5 Steps to Stop Fighting Over Money with Your Loved One


Money affects marriage in a big way and a survey by Money Magazine shows just that, concluding that 70 percent of couples argue over finances more than chores, sex, snoring, togetherness and what’s for dinner. Couples in the study cited frivolous purchases, household budgeting and credit card debt as the biggest sources of friction. Such issues don’t just lead to squabbles, either; 56 percent of divorced spouses say financial strains contributed to the split.


From meshing your spending personalities to creating a secure financial future, focusing on money as a couple early in the relationship can pave the way to a happily ever after. Since money can often feel like a sensitive and personal issue, it’s important to know when and how to address the topic. Read on for tips to approach the money talk and tricks to avoid fighting over your financial issues.



Communication is crucial, especially when it comes to finances. Couples should start talking about money when their relationship goes from casual to committed. Discuss future life goals (both short-term and long-term); learn savings and spending styles; find out your partner’s family’s attitude toward money; and even discuss debt balances. Figuring out where you two share common values and where you are on opposite sides of the spectrum will alleviate tension while helping you eventually align your financial views.



Determine a financial go you both share — like saving for a vacation or down payment on a home —  to help you and your partner understand the purpose of a household budget. Take steps to save money on everyday purchases, discovering ways to trim everyday spending which such tools as ShopSavvy for price comparison, or Coupon Sherpa for in-store savings. The spendthrift can learn from the savvy spender how to avoid unnecessary purchases, while the savvy spender can learn how to loosen up and give in to intimacy-building splurges, like a monthly dinner date or a romantic weekend escape.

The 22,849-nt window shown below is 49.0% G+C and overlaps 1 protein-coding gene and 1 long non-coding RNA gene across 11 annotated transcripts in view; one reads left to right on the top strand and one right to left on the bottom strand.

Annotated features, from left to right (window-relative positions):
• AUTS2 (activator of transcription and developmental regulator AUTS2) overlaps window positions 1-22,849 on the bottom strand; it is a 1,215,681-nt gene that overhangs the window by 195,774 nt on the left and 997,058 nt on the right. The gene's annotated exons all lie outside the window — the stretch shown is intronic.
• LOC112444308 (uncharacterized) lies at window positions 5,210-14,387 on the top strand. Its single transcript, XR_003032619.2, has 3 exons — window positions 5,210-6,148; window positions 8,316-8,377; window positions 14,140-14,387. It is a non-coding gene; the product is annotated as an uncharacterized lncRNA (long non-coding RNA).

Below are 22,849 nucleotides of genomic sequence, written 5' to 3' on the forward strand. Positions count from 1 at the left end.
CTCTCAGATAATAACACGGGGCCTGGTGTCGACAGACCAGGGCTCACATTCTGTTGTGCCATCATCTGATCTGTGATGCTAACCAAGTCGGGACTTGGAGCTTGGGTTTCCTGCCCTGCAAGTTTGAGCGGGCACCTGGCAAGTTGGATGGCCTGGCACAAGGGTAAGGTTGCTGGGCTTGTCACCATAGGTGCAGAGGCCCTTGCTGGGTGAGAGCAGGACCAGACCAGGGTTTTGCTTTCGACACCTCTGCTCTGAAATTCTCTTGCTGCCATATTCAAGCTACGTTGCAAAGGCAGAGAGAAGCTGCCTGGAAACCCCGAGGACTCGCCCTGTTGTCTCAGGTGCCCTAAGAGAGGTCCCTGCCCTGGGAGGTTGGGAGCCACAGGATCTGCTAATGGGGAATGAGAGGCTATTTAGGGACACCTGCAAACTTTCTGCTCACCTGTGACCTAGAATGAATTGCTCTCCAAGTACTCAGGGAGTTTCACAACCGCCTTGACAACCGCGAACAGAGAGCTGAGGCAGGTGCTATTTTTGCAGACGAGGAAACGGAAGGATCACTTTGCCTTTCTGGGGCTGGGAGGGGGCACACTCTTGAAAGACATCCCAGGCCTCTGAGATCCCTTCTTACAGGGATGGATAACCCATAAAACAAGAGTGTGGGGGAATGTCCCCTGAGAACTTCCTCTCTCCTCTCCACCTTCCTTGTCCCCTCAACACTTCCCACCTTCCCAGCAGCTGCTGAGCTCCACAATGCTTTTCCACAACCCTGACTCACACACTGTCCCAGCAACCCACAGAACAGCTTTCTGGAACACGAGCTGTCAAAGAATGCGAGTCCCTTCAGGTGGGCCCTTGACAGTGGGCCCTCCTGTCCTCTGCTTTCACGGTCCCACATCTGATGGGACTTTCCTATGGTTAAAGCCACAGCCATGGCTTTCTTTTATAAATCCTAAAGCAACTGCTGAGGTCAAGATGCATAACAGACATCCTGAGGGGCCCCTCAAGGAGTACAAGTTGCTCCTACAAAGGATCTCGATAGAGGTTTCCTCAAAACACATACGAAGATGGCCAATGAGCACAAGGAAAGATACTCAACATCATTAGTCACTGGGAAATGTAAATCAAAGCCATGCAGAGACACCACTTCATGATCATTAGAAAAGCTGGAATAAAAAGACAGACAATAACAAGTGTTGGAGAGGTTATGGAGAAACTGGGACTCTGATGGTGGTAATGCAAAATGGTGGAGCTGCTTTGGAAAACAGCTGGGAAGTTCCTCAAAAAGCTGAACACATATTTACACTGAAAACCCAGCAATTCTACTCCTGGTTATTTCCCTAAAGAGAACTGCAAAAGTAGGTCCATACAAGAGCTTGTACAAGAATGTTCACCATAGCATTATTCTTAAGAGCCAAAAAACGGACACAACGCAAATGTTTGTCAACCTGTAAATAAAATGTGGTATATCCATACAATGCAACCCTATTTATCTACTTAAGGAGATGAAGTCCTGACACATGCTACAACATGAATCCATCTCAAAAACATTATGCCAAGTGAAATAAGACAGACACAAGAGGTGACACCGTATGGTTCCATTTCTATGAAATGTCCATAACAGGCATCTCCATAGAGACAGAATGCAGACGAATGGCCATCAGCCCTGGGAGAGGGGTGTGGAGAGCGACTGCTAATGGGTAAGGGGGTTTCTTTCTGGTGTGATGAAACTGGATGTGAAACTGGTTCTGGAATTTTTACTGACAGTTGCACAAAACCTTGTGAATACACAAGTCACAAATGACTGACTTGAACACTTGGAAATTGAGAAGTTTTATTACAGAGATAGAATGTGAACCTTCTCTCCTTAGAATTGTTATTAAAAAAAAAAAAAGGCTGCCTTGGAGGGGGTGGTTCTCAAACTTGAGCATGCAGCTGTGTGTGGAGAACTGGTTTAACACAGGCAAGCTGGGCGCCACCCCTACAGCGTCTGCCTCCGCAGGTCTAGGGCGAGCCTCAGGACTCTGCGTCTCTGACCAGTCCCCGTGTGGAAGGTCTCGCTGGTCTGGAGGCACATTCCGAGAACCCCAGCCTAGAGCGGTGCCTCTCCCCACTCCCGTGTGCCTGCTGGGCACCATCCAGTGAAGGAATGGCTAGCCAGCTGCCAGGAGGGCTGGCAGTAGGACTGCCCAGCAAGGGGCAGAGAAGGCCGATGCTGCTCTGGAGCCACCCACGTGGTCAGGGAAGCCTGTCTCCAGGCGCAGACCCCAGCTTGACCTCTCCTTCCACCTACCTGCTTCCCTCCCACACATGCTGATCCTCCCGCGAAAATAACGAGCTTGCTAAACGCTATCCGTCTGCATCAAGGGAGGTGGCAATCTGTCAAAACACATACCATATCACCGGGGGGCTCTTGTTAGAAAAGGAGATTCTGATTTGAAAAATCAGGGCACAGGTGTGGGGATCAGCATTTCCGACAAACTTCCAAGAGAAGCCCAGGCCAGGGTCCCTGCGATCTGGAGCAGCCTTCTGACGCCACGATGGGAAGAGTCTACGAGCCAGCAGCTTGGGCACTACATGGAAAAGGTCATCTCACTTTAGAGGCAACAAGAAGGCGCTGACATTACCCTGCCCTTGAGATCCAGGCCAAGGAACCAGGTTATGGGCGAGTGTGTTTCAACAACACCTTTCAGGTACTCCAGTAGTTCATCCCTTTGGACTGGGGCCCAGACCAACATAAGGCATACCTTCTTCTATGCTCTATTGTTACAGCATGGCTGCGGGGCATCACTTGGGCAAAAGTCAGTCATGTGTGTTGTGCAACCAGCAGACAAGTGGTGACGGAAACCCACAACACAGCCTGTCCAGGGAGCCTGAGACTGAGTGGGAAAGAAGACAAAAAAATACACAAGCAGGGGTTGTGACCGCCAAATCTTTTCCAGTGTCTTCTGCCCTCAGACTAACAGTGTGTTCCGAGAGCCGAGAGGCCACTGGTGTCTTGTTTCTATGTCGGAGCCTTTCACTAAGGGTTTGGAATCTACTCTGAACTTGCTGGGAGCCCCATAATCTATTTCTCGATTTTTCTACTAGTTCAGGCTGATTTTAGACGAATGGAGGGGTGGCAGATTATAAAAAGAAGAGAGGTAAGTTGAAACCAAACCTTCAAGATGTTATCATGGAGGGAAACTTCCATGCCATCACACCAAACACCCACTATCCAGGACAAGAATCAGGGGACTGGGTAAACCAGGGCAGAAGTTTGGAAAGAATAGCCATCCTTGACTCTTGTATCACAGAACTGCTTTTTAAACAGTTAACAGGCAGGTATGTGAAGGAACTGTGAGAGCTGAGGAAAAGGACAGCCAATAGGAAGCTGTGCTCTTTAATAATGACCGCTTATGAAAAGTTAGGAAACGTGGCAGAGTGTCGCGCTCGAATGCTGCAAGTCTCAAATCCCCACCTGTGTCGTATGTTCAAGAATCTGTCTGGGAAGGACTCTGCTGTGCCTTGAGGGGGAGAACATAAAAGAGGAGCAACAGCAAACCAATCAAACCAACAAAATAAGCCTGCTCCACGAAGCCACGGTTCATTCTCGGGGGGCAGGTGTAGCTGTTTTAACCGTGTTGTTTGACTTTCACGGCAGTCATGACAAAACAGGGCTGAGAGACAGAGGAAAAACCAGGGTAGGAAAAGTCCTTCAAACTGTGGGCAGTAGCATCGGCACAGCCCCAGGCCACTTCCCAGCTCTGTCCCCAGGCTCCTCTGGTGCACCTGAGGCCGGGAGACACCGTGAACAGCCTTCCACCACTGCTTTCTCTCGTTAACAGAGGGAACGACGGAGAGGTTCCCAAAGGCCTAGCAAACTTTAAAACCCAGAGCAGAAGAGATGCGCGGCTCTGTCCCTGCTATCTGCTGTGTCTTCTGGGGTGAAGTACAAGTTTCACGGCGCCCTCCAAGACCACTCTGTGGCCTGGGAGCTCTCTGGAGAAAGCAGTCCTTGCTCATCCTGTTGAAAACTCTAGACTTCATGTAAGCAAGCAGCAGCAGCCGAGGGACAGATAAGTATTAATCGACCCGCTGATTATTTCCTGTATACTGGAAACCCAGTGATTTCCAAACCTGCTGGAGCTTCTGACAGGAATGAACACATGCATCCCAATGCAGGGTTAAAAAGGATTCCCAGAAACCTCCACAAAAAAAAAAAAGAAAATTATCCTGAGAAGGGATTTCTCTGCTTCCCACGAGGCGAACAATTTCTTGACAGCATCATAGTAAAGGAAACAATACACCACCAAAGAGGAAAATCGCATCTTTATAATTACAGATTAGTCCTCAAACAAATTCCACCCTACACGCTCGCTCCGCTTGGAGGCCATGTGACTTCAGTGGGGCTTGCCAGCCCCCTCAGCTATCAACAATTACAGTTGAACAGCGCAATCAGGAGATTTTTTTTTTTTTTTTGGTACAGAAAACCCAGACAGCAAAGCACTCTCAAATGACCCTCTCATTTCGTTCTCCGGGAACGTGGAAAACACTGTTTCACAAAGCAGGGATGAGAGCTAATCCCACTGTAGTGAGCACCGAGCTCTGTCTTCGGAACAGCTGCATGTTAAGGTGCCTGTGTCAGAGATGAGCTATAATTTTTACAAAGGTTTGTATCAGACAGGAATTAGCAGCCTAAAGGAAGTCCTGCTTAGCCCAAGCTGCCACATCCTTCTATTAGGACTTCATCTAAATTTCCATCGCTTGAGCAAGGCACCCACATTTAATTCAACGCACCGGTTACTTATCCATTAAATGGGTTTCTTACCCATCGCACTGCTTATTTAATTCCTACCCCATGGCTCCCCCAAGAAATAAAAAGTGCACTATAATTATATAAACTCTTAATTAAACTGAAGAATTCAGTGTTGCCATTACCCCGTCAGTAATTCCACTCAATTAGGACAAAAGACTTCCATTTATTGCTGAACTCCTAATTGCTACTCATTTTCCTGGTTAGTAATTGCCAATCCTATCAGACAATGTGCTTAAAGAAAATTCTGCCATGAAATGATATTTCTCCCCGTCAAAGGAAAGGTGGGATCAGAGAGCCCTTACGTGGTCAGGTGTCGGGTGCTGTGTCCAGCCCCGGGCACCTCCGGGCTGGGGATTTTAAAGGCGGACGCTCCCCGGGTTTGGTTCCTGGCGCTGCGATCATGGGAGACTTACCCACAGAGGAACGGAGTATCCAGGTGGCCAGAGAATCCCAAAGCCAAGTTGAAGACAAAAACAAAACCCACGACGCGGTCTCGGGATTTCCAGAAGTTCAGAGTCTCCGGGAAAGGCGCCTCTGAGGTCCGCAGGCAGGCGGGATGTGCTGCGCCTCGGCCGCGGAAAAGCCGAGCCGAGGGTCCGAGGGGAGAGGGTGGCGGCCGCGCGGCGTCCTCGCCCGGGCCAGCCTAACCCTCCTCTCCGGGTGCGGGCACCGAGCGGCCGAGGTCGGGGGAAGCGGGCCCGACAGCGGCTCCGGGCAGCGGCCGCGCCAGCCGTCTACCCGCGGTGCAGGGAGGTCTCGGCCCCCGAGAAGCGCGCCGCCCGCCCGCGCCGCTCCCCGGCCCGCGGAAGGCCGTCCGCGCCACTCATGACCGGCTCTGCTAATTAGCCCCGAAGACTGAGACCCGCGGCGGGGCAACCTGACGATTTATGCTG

Set a money date once a month or quarter to review your budget, savings goals, monthly bills and investments. Make any adjustments as needed based on lifestyle and new life circumstances like having a baby or buying a house. This is also a good time to bring up money issues that have been bothering you, like if your partner spent too much on entertainment or clothing this past month. Instead of blowing up in the heat of the moment, setting aside time can alleviate tension.



While it’s important to not pick apart every dollar that each other spends, setting rules for large purchases prevents impulse buys of unnecessary items and keeps you on the same page. Depending on your budget, set this rule at $100 or $200. All purchases above that figure must be discussed together.



Couples often neglect to share information about their debts, due to the partner in debt feeling embarrassed or thinking it’s not their partner’s business. However, when you tie the knot, you’re also tying the other person into your financial issues so it’s important to put it all out on the table. Plus, for future borrowing needs, banks and lenders may pull credit reports and credit histories of both spouses, so it’s important to understand one another’s current debt and credit situations. Review each others scores for free using MyLendingTree.com where you can also gain insight into each other’s credit profile and find ways to improve and save money.


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Andrea Woroch is a nationally-recognized consumer finance expert who is passionate about helping Americans find simple ways to save money. As a sought after expert on personal finance and smart shopping, Andrea regularly contributes to national news stories and has been featured on Today, Good Morning America, Dr. OZ, CNN, MSNBC, FOX & Friends, ABC World News, Inside Edition and many more. Follow her on Twitter for daily savings advice.

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